In drylands landscape structure is controlled by two ecosystem engineers, soil microphytes and shrubs. Soil microphytes adhere the soil particles by secreting polysaccharides, thus forming biogenic soil crusts. Shrubs engineer the environment above and below ground. Above ground they can form soil mounds and below ground modulate the soil properties by their roots. The two engineering modes create shrub patches in the landscape. The two phase mosaic formed by the engineers creates a source-sink system where the crust is a source of soil, water, organic matter and nutrients while the shrub patch is the sink. Most of the productivity and diversity of the system is concentrated in the sink patches. Climate change such as the increase in frequency and severity of droughts may affect the function of the two phase mosaic by causing shrub dieback. This can transform a shrub land into crust land by increasing leakage of resources and decreasing productivity and diversity (desertification). Based on our long term research at LTER sites in the Northern Negev, Israel, we present two models depicting how climate change can cause state changes from shrub land to crust land and how the mode of shrub engineering can prevent this transition. Our main proposition is that the resilience of a two phase mosaic to drought depends on whether the engineering is by mound formation or by subsurface soil modulation. When the engineering mode is mound formation, shrubs dying due to drought expose the underlying mound to erosion by rainfall and runoff. The eroded patch is then colonized by microphytes which form soil crusts. This process takes between five to ten years. To rebuild the soil mound by a shrub takes hundreds of years. Therefore, once the soil mound is eroded the area will then be transformed from shrub land to crust land and the recovery time is long. When the engineering is through the roots the system is more resilient to drought. Even if the canopy dies back the shrub patch continues to function as a sink because the roots function as tubes that channel the water to deeper soil. The patch continues to function as a shrub patch even though the shrub has been decimated. The enriched patch prevents crust encroachment and stimulates regrowth of the shrub. In this case there isn't a transformation from shrub land to crust land and the recovery rate is rapid. Based on the two case studies we present a general model on state changes in shrub lands due to climate change. We demonstrate that a main factor in gauging state transition due to climate change is the mode by which plants engineer their environment.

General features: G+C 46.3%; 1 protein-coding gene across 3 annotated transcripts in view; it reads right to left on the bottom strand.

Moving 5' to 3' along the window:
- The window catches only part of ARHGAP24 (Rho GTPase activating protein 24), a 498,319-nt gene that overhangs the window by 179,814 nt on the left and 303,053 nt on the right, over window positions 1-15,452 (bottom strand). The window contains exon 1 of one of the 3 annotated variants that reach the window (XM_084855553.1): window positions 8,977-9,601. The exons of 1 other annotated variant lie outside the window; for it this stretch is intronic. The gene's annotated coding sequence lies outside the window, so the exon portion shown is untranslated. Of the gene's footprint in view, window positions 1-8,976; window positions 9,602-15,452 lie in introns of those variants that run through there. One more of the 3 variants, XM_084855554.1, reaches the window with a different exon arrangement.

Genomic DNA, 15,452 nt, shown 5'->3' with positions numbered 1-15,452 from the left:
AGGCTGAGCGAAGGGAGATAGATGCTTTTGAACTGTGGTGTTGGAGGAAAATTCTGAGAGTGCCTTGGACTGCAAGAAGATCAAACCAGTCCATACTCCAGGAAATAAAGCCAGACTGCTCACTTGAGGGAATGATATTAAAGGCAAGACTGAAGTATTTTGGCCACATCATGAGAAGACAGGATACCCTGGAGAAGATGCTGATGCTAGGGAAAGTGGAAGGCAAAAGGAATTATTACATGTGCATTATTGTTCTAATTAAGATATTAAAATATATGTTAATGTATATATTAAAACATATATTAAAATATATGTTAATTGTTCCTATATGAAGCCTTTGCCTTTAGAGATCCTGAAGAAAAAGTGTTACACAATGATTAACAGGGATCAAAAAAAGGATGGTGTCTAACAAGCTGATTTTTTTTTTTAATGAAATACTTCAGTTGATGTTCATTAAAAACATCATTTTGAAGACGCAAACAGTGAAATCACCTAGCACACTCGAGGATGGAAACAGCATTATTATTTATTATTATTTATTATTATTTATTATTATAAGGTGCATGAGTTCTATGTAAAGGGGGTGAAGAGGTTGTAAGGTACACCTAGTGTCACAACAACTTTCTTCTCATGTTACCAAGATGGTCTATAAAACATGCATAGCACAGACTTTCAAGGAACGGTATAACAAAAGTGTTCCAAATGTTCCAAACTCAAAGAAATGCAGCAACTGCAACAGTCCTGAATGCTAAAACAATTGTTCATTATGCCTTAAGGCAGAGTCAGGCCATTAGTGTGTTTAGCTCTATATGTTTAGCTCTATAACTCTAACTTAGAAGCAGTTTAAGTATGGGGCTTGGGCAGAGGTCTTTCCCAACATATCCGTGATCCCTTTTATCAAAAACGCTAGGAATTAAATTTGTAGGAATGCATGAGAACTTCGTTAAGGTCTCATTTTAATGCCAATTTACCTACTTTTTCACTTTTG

|Geophysical Research Abstracts
|Published - 1 May 2010